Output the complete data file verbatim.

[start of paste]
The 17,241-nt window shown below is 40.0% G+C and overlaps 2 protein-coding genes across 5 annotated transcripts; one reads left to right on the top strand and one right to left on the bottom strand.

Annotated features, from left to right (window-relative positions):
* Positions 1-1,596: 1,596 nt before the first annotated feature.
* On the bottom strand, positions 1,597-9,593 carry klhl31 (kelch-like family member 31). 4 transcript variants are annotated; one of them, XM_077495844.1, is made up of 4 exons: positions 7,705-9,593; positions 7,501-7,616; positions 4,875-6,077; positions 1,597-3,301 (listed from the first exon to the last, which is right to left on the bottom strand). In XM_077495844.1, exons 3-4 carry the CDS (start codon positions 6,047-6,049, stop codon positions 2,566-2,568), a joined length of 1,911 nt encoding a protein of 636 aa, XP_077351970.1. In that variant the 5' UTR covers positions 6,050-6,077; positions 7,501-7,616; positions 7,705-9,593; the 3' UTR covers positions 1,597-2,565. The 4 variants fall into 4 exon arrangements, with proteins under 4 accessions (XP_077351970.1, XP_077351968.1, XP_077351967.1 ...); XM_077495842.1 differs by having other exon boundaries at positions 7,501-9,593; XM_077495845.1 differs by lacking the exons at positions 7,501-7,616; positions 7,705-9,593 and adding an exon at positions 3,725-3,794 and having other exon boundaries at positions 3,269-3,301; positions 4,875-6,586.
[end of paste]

The 17,241-nt window shown below is 40.0% G+C and overlaps 2 protein-coding genes across 5 annotated transcripts; one reads left to right on the top strand and one right to left on the bottom strand.

Annotated features, from left to right (window-relative positions):
* Positions 1-1,596: 1,596 nt before the first annotated feature.
* On the bottom strand, positions 1,597-9,593 carry klhl31 (kelch-like family member 31). 4 transcript variants are annotated; one of them, XM_077495844.1, is made up of 4 exons: positions 7,705-9,593; positions 7,501-7,616; positions 4,875-6,077; positions 1,597-3,301 (listed from the first exon to the last, which is right to left on the bottom strand). In XM_077495844.1, exons 3-4 carry the CDS (start codon positions 6,047-6,049, stop codon positions 2,566-2,568), a joined length of 1,911 nt encoding a protein of 636 aa, XP_077351970.1. In that variant the 5' UTR covers positions 6,050-6,077; positions 7,501-7,616; positions 7,705-9,593; the 3' UTR covers positions 1,597-2,565. The 4 variants fall into 4 exon arrangements, with proteins under 4 accessions (XP_077351970.1, XP_077351968.1, XP_077351967.1 ...); XM_077495842.1 differs by having other exon boundaries at positions 7,501-9,593; XM_077495845.1 differs by lacking the exons at positions 7,501-7,616; positions 7,705-9,593 and adding an exon at positions 3,725-3,794 and having other exon boundaries at positions 3,269-3,301; positions 4,875-6,586.